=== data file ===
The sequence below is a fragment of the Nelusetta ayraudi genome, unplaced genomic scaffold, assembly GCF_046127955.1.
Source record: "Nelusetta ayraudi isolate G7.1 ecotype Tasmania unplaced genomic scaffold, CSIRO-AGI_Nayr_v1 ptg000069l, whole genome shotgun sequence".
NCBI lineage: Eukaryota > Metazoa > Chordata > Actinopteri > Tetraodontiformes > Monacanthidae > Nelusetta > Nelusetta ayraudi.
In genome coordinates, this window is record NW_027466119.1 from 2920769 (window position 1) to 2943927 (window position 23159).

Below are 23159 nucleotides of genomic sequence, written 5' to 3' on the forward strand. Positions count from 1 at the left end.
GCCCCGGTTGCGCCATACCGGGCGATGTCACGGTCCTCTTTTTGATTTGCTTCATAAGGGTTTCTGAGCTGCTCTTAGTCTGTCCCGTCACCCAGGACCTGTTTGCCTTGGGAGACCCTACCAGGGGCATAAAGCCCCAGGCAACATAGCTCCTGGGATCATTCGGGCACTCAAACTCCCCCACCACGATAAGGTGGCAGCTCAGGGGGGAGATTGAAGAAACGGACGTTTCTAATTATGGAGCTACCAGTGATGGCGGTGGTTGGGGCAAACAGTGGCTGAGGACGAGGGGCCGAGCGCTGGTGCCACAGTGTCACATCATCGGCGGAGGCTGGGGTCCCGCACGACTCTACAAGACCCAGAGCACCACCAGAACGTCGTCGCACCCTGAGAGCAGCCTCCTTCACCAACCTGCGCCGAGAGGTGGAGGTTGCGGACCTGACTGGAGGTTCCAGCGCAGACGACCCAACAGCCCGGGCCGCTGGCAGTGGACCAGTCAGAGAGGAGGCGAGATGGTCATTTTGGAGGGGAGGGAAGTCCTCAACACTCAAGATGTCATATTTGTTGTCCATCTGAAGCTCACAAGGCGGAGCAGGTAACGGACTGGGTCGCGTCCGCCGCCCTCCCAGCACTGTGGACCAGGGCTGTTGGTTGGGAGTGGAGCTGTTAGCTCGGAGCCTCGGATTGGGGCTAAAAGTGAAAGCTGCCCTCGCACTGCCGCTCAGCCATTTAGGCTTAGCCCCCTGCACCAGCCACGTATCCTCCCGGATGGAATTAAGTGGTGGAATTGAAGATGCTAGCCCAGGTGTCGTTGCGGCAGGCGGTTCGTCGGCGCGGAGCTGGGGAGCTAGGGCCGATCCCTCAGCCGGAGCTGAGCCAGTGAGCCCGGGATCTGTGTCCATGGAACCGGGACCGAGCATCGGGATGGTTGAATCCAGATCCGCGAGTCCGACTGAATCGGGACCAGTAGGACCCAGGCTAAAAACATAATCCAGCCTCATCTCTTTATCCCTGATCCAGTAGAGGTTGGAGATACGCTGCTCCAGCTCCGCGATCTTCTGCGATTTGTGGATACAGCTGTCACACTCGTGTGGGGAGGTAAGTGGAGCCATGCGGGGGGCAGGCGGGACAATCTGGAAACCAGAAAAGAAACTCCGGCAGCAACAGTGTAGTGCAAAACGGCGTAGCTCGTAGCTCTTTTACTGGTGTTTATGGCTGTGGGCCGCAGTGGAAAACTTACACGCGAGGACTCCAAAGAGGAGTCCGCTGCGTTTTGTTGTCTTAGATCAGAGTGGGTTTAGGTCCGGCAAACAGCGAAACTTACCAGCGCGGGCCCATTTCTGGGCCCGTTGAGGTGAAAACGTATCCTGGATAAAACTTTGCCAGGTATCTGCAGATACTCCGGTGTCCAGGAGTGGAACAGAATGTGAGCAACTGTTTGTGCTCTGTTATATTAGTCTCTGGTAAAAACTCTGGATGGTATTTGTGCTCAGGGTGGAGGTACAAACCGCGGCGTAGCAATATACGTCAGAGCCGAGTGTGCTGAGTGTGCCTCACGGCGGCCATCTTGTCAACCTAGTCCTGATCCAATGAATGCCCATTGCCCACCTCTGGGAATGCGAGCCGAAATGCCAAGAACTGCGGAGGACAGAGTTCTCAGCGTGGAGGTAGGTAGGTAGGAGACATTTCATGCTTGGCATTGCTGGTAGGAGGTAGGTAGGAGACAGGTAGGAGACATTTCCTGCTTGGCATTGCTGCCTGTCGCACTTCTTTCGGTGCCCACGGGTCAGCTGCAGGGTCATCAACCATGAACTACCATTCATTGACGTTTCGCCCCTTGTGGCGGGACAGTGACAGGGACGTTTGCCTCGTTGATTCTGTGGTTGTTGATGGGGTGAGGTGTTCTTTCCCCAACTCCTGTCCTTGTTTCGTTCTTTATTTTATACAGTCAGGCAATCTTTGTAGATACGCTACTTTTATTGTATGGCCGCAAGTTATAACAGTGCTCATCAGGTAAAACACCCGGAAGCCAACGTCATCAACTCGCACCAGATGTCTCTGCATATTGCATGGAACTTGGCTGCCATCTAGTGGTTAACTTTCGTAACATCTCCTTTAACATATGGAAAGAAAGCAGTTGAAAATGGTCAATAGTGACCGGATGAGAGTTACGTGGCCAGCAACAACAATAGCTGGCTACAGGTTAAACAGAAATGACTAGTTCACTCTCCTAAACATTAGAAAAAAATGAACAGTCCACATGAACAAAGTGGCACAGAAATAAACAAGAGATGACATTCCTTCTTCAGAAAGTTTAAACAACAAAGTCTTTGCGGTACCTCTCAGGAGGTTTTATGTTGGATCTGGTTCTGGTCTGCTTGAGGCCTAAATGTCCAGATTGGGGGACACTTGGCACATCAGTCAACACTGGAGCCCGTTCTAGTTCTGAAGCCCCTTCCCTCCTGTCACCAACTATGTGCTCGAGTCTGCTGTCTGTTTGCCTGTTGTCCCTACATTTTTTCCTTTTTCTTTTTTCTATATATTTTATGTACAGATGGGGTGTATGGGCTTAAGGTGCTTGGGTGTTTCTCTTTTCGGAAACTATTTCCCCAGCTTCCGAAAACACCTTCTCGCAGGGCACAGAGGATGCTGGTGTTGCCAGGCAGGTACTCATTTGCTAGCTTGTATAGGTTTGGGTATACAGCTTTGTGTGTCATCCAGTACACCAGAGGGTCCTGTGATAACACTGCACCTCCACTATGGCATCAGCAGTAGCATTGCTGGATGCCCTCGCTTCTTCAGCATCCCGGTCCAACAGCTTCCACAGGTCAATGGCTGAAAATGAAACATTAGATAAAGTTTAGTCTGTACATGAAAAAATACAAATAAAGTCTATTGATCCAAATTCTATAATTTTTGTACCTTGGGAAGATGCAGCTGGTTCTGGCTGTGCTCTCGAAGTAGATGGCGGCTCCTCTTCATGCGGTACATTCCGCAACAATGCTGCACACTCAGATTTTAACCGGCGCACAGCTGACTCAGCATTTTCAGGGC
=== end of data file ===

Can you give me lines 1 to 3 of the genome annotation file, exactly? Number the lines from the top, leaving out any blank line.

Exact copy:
The sequence below is a fragment of the Nelusetta ayraudi genome, unplaced genomic scaffold, assembly GCF_046127955.1.
Source record: "Nelusetta ayraudi isolate G7.1 ecotype Tasmania unplaced genomic scaffold, CSIRO-AGI_Nayr_v1 ptg000069l, whole genome shotgun sequence".
NCBI lineage: Eukaryota > Metazoa > Chordata > Actinopteri > Tetraodontiformes > Monacanthidae > Nelusetta > Nelusetta ayraudi.